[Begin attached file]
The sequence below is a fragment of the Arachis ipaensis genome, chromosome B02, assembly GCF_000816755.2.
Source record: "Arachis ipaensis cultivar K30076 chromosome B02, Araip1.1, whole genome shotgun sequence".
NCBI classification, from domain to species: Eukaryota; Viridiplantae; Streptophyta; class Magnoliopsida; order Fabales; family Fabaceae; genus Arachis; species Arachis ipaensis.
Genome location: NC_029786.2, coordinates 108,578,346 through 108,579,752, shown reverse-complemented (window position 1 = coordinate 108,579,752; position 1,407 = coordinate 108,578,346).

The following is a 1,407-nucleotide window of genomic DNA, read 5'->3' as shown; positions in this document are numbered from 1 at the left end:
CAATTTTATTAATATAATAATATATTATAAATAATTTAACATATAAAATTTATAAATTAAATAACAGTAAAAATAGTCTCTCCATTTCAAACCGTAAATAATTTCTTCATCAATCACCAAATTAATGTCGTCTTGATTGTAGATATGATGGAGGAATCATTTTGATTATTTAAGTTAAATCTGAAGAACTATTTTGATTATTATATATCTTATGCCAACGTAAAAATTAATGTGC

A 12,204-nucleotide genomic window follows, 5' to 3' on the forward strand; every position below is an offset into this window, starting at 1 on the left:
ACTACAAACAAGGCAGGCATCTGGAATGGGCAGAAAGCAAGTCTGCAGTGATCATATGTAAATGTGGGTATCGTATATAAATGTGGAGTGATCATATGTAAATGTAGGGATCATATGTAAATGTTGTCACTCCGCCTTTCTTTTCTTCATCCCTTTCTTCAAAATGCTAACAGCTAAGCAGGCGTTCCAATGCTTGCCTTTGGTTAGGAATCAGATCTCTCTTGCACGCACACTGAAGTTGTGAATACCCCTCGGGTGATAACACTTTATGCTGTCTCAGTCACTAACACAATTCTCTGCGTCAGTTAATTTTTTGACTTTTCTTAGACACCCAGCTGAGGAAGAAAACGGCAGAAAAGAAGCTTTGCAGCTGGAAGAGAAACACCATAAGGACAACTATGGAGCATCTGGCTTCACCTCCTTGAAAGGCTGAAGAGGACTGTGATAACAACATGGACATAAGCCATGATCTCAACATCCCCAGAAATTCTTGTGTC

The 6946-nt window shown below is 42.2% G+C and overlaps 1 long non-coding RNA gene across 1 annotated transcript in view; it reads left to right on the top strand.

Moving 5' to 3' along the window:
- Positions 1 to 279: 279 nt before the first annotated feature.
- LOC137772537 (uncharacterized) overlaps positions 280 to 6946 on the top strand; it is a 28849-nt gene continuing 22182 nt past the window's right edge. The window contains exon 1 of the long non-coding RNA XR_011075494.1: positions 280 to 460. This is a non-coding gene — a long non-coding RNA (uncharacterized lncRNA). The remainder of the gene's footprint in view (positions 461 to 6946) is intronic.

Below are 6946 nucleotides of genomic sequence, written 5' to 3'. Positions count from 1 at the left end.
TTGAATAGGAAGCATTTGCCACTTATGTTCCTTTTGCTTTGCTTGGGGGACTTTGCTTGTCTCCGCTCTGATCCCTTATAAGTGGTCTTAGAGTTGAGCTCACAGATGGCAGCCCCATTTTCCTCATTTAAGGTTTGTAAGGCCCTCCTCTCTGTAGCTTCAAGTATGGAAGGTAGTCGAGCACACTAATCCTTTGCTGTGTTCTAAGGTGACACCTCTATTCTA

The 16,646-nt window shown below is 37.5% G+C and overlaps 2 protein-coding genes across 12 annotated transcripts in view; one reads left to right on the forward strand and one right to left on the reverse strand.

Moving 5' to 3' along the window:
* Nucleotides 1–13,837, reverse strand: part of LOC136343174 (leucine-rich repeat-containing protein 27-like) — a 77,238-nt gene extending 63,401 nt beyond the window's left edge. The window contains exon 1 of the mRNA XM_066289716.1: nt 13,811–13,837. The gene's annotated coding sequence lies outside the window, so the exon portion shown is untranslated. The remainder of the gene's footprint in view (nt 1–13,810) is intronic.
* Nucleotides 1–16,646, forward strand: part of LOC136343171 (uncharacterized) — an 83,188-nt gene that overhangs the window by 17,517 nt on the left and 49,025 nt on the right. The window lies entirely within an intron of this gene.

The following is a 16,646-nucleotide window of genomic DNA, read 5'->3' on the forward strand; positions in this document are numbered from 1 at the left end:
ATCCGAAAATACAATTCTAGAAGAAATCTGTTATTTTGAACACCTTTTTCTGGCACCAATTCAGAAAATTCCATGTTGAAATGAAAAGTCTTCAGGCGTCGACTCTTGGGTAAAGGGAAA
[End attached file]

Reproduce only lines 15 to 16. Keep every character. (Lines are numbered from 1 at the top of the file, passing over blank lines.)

The 16,646-nt window shown below is 37.5% G+C and overlaps 2 protein-coding genes across 12 annotated transcripts in view; one reads left to right on the forward strand and one right to left on the reverse strand.

Moving 5' to 3' along the window: